Picking up the pieces

Waking up in the middle of the night to hear his parents shouting, slamming doors and attempting to kick each other out of the house. Any fight between parents is never a healthy experience for their children to overhear, let alone observe. At five years old, sophomore James Lin had witnessed the fight that caused his parents’ divorce and the separation of his family.

Following his parents’ divorce, Lin’s mother took custody of him and his younger brother, while his father became his older brother’s guardian. Since the divorce occurred when Lin was very young, he was unable to fully comprehend his situation until he was seven. Through a majority of his childhood and adolescence, he experienced the lack of a father figure, which made him stronger emotionally.

It kind of makes you stronger emotionally. When your parents get divorced, you’re like ‘If they got married at some point, that means that they loved each other. But does love die at some point?’ You kind of get that idea. That was when I started really thinking about the divorce. It wasn’t just a little kid’s thought. It was when I actually start to think about the events that happened,” Lin said.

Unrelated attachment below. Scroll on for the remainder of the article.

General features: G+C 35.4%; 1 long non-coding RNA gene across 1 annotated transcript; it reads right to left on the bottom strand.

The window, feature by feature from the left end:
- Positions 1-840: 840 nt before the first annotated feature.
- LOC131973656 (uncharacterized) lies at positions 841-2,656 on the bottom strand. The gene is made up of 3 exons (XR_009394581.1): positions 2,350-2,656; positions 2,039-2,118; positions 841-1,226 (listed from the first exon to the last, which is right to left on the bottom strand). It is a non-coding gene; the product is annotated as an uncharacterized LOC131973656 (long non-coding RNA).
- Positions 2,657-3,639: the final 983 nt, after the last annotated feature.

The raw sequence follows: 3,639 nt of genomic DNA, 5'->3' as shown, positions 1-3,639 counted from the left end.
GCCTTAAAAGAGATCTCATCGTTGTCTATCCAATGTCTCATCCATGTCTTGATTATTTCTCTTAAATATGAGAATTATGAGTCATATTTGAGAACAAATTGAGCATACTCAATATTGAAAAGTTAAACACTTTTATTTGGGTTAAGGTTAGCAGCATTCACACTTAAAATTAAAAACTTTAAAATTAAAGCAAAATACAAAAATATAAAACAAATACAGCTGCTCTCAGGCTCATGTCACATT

Lin established a close relationship with his mother growing up, as they both had to adapt to the new changes that came with the divorce, such as Lin’s mother working both day and night to provide for the family. Lin would often fall asleep before his mother returned home and see her car heading off to work again the next morning.

“I felt like I understood more. I live with my mom, and she’s a very mature person, so I had to adapt to that. I realized that we weren’t this perfect family and had real issues that made us different,” Lin said. “When you have one parent, it’s just kind of you and them against the world.”

Lin had to undergo many lifestyle changes due to his parents’ divorce. He had to fit visitations from his father into his schedule. These experiences often emphasized the tension and awkwardness between Lin and his father. In addition to visitations, Lin often has to consider the two distinct sides of his family when inviting them to special events, such as his graduation and birthday parties.

“[When] kids who have parents that are divorced really start to understand [it], it hits them hard because then they start thinking too much and worrying. It just kind of breaks them down. It’s really real because at that point, you’re still pondering thoughts. So you’re like ‘What if this happens? What if this happens?’” Lin said.